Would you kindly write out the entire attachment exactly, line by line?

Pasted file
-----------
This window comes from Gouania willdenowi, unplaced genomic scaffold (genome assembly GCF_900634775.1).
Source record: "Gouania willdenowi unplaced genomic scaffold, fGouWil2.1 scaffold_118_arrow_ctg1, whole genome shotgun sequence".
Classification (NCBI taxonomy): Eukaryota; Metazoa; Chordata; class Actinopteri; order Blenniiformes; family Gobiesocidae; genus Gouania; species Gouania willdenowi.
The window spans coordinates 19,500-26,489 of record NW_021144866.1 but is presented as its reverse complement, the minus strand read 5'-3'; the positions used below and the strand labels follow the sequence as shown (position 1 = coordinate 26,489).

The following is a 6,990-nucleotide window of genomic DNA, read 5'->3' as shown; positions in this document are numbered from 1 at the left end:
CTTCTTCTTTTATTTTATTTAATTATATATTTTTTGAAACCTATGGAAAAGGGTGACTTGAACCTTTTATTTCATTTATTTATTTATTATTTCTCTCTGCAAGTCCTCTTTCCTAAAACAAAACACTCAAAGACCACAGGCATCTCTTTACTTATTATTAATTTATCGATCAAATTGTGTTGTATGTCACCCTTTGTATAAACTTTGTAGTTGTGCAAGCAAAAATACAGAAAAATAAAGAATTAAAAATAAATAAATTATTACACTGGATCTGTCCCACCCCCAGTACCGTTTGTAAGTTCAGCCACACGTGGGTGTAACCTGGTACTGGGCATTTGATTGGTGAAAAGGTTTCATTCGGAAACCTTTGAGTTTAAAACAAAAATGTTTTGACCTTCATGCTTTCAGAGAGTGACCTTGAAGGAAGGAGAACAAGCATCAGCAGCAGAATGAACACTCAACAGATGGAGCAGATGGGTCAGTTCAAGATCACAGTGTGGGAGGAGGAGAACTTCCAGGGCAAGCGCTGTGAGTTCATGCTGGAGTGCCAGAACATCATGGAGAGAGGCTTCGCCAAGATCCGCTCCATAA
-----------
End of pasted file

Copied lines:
This window comes from Gouania willdenowi, unplaced genomic scaffold (genome assembly GCF_900634775.1).
Source record: "Gouania willdenowi unplaced genomic scaffold, fGouWil2.1 scaffold_118_arrow_ctg1, whole genome shotgun sequence".
Classification (NCBI taxonomy): Eukaryota; Metazoa; Chordata; class Actinopteri; order Blenniiformes; family Gobiesocidae; genus Gouania; species Gouania willdenowi.
The window spans coordinates 19,500-26,489 of record NW_021144866.1 but is presented as its reverse complement, the minus strand read 5'-3'; the positions used below and the strand labels follow the sequence as shown (position 1 = coordinate 26,489).

The following is a 6,990-nucleotide window of genomic DNA, read 5'->3' as shown; positions in this document are numbered from 1 at the left end:
CTTCTTCTTTTATTTTATTTAATTATATATTTTTTGAAACCTATGGAAAAGGGTGACTTGAACCTTTTATTTCATTTATTTATTTATTATTTCTCTCTGCAAGTCCTCTTTCCTAAAACAAAACACTCAAAGACCACAGGCATCTCTTTACTTATTATTAATTTATCGATCAAATTGTGTTGTATGTCACCCTTTGTATAAACTTTGTAGTTGTGCAAGCAAAAATACAGAAAAATAAAGAATTAAAAATAAATAAATTATTACACTGGATCTGTCCCACCCCCAGTACCGTTTGTAAGTTCAGCCACACGTGGGTGTAACCTGGTACTGGGCATTTGATTGGTGAAAAGGTTTCATTCGGAAACCTTTGAGTTTAAAACAAAAATGTTTTGACCTTCATGCTTTCAGAGAGTGACCTTGAAGGAAGGAGAACAAGCATCAGCAGCAGAATGAACACTCAACAGATGGAGCAGATGGGTCAGTTCAAGATCACAGTGTGGGAGGAGGAGAACTTCCAGGGCAAGCGCTGTGAGTTCATGCTGGAGTGCCAGAACATCATGGAGAGAGGCTTCGCCAAGATCCGCTCCATAA